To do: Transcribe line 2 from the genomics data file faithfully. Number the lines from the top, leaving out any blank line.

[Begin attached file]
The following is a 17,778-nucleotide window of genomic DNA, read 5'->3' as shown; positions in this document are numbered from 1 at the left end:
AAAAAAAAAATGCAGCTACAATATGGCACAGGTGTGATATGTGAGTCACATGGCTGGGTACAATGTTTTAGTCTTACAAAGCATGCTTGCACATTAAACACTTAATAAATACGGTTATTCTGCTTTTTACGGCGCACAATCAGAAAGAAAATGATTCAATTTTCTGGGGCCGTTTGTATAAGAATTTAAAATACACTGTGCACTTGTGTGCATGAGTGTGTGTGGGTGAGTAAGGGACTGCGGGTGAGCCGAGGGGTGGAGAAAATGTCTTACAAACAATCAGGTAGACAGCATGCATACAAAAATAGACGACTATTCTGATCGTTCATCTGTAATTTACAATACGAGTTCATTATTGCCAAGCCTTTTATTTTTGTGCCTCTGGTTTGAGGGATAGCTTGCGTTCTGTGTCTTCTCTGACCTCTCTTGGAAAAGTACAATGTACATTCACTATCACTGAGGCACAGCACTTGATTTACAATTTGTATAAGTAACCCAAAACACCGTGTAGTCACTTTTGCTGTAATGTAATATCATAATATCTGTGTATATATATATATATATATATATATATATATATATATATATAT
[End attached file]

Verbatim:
AAAAAAAAAATGCAGCTACAATATGGCACAGGTGTGATATGTGAGTCACATGGCTGGGTACAATGTTTTAGTCTTACAAAGCATGCTTGCACATTAAACACTTAATAAATACGGTTATTCTGCTTTTTACGGCGCACAATCAGAAAGAAAATGATTCAATTTTCTGGGGCCGTTTGTATAAGAATTTAAAATACACTGTGCACTTGTGTGCATGAGTGTGTGTGGGTGAGTAAGGGACTGCGGGTGAGCCGAGGGGTGGAGAAAATGTCTTACAAACAATCAGGTAGACAGCATGCATACAAAAATAGACGACTATTCTGATCGTTCATCTGTAATTTACAATACGAGTTCATTATTGCCAAGCCTTTTATTTTTGTGCCTCTGGTTTGAGGGATAGCTTGCGTTCTGTGTCTTCTCTGACCTCTCTTGGAAAAGTACAATGTACATTCACTATCACTGAGGCACAGCACTTGATTTACAATTTGTATAAGTAACCCAAAACACCGTGTAGTCACTTTTGCTGTAATGTAATATCATAATATCTGTGTATATATATATATATATATATATATATATATATATATATATAT